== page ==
What is Gerrymandering?

Gari De Ramos

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September 2, 2022

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A quick read on the basics of gerrymandering and why we should fight to reform it.

What is gerrymandering?

Gerrymandering is the act of politicians manipulating the redrawing of legislative district lines in order to help their friends and hurt their enemies.

They may seek to help one party win extra seats (a partisan gerrymander), make incumbents of both parties safer (an incumbent-protection gerrymander) or target particular incumbents who have fallen out of favor.

Types of gerrymandering

Crack­ing splits groups of people with similar char­ac­ter­ist­ics, such as voters of the same party affil­i­ation, across multiple districts. With their voting strength divided, these groups struggle to elect their preferred candid­ates in any of the districts.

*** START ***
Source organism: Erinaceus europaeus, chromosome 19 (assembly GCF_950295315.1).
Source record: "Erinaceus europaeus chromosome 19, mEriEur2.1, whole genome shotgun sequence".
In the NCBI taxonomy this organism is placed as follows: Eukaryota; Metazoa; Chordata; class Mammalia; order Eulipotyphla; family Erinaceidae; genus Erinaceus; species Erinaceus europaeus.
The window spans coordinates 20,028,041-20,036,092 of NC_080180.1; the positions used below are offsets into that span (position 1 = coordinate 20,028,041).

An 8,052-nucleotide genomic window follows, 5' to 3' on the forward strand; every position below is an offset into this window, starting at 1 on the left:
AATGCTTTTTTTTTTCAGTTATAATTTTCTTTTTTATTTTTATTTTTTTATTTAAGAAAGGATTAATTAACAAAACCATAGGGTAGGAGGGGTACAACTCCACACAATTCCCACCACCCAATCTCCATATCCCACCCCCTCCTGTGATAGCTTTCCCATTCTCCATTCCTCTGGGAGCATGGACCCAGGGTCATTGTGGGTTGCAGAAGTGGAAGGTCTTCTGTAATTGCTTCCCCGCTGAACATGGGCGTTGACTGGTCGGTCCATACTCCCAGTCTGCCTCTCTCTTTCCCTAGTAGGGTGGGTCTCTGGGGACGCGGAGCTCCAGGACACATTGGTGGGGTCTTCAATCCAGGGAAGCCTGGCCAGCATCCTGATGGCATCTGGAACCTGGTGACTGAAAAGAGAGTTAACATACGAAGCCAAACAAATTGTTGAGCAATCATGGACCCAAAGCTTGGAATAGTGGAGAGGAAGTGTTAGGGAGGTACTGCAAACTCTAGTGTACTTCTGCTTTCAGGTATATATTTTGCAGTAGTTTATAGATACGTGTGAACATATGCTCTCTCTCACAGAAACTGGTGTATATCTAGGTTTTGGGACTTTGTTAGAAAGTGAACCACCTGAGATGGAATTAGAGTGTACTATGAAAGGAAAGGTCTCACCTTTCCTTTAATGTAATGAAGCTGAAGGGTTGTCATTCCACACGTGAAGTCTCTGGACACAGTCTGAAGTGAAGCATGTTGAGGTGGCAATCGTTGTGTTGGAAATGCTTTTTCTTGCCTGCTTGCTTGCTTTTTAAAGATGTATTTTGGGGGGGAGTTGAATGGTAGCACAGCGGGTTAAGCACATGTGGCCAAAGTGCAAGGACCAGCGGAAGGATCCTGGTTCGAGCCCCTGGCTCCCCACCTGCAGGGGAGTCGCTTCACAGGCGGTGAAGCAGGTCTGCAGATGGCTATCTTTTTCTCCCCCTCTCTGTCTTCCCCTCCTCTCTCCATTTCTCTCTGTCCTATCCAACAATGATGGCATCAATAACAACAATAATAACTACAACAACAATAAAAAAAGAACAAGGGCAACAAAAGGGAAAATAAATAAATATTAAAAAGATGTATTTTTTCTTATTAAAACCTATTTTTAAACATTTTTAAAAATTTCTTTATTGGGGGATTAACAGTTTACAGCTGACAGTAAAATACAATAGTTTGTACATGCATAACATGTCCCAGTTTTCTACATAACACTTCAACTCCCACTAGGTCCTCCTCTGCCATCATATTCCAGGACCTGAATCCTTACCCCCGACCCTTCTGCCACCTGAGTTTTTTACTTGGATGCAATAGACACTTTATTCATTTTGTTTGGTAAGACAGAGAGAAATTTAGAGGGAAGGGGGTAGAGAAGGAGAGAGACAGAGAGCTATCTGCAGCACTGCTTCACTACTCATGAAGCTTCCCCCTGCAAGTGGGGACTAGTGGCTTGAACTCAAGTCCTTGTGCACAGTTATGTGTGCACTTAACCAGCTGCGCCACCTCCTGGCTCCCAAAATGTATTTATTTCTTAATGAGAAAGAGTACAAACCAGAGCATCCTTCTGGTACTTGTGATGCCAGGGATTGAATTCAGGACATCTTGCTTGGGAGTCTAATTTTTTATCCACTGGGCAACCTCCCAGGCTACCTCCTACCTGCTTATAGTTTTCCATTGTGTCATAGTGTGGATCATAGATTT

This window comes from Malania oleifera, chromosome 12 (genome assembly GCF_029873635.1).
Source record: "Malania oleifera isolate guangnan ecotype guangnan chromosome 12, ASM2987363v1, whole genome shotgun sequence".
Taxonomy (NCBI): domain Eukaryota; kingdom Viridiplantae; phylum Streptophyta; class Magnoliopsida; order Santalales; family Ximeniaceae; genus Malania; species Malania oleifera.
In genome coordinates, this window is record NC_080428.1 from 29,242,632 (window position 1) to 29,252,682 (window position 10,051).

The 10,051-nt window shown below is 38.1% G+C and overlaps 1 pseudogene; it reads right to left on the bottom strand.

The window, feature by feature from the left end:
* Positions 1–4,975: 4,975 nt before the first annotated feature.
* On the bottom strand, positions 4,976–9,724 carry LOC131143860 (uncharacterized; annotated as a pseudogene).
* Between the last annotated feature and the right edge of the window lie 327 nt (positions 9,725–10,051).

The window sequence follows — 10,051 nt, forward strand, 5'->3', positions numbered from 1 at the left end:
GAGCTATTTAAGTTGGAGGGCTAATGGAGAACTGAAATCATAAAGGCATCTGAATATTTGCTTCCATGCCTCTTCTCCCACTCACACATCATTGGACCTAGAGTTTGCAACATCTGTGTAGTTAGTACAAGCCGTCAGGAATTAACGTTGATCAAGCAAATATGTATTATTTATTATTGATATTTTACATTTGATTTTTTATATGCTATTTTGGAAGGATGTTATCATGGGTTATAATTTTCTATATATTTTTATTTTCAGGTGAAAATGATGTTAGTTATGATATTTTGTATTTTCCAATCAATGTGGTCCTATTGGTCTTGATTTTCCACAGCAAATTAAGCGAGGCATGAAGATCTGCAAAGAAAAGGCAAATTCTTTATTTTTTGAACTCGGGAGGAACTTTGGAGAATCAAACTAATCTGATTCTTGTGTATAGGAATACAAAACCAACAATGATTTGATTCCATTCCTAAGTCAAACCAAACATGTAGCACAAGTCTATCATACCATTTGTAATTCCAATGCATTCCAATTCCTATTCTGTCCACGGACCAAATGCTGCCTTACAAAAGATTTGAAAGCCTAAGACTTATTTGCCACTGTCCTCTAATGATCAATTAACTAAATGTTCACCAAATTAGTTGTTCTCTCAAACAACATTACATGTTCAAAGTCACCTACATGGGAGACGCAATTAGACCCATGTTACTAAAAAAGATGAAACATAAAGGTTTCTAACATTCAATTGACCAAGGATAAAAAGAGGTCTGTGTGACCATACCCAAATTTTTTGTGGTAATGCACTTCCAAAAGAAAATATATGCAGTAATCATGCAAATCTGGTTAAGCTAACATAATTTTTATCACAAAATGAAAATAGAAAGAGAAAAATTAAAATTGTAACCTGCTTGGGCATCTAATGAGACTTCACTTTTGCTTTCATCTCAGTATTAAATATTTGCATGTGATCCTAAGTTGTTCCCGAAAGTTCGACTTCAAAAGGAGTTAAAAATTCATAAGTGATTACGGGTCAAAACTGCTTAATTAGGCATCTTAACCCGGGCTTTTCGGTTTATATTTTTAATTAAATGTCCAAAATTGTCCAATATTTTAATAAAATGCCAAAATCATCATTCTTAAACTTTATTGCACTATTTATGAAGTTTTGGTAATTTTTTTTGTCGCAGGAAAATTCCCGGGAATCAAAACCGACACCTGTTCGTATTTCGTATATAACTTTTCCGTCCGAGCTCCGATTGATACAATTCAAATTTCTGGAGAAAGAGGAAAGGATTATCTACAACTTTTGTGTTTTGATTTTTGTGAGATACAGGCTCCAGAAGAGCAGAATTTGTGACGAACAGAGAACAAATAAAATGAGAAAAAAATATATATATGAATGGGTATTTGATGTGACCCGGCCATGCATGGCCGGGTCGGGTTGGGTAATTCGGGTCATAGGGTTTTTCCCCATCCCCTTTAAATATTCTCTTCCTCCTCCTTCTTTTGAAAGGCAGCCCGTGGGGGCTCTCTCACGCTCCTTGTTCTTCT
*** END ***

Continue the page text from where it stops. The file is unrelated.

Pack­ing is the oppos­ite of crack­ing: map draw­ers cram certain groups of voters into as few districts as possible. In these few districts, the “packed” groups are likely to elect their preferred candid­ates, but the groups’ voting strength is weakened every­where else.

Why gerrymandering needs to end

With redis­trict­ing now begin­ning in many states, the need for Congress to pass reform legis­la­tion is more urgent than ever. Unless that happens, we risk another decade of racially and polit­ic­ally discrim­in­at­ory line-draw­ing.

Regard­less of which party is respons­ible for gerry­man­der­ing, it is ulti­mately the public who loses out. Rigged maps make elec­tions less compet­it­ive, in turn making even more Amer­ic­ans feel like their votes don’t matter.

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Gari De Ramos

Social Media Manager

Gari De Ramos is ACE’s Social Media Manager. In this role, she cultivates a strong and engaging social media presence across various social media platforms. 

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